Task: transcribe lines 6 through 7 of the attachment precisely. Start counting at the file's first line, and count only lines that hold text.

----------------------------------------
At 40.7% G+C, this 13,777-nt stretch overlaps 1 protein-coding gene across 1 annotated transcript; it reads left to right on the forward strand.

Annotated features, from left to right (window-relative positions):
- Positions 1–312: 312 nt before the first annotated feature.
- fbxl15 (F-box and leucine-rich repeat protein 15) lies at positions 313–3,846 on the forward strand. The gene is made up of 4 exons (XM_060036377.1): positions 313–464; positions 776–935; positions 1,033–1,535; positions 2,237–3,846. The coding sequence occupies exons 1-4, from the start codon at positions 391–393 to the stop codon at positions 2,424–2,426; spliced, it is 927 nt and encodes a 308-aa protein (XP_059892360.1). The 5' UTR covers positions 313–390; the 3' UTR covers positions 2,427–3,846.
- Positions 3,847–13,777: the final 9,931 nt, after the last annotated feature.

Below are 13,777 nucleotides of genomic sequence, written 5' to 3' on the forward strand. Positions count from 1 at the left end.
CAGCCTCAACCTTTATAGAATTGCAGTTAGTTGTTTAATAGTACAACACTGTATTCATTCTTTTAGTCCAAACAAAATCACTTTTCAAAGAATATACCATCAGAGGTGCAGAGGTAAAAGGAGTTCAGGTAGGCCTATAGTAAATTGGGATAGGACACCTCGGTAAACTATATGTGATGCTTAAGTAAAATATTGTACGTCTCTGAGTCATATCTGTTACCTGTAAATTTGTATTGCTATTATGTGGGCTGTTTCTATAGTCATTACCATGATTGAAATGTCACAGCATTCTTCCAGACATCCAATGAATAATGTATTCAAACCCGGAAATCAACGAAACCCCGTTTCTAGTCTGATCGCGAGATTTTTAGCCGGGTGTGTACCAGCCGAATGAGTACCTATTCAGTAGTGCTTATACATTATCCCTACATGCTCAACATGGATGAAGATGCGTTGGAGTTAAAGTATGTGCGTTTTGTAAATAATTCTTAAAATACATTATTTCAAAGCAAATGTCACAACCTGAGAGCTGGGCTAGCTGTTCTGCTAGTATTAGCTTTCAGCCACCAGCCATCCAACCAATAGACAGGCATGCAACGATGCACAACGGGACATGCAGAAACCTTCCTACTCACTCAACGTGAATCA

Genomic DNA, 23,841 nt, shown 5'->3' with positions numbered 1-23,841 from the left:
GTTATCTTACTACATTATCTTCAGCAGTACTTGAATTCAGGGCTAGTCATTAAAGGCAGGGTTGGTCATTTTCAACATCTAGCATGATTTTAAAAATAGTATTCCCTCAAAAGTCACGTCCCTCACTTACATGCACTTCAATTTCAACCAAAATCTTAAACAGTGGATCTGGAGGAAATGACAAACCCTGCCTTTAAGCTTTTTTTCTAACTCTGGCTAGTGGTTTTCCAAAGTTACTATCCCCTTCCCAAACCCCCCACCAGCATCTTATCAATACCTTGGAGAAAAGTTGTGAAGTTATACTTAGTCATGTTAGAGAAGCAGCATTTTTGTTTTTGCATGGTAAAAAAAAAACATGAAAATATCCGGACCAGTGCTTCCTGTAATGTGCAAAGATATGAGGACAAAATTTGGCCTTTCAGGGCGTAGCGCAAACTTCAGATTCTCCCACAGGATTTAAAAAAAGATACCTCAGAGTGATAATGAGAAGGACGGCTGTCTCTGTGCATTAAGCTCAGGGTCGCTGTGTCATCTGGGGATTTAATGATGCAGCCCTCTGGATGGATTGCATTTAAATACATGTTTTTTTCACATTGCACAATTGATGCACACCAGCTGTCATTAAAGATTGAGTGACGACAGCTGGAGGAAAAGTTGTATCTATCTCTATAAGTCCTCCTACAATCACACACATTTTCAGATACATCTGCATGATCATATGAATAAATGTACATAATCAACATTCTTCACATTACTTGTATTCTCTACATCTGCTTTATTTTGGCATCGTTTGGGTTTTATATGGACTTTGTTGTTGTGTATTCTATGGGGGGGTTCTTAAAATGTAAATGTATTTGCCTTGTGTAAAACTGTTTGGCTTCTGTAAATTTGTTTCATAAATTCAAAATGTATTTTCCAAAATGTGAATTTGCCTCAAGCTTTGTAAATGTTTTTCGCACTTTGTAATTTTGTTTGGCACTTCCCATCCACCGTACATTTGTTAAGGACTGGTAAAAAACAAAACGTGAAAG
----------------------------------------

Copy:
Below are 13,777 nucleotides of genomic sequence, written 5' to 3' on the forward strand. Positions count from 1 at the left end.
CAGCCTCAACCTTTATAGAATTGCAGTTAGTTGTTTAATAGTACAACACTGTATTCATTCTTTTAGTCCAAACAAAATCACTTTTCAAAGAATATACCATCAGAGGTGCAGAGGTAAAAGGAGTTCAGGTAGGCCTATAGTAAATTGGGATAGGACACCTCGGTAAACTATATGTGATGCTTAAGTAAAATATTGTACGTCTCTGAGTCATATCTGTTACCTGTAAATTTGTATTGCTATTATGTGGGCTGTTTCTATAGTCATTACCATGATTGAAATGTCACAGCATTCTTCCAGACATCCAATGAATAATGTATTCAAACCCGGAAATCAACGAAACCCCGTTTCTAGTCTGATCGCGAGATTTTTAGCCGGGTGTGTACCAGCCGAATGAGTACCTATTCAGTAGTGCTTATACATTATCCCTACATGCTCAACATGGATGAAGATGCGTTGGAGTTAAAGTATGTGCGTTTTGTAAATAATTCTTAAAATACATTATTTCAAAGCAAATGTCACAACCTGAGAGCTGGGCTAGCTGTTCTGCTAGTATTAGCTTTCAGCCACCAGCCATCCAACCAATAGACAGGCATGCAACGATGCACAACGGGACATGCAGAAACCTTCCTACTCACTCAACGTGAATCA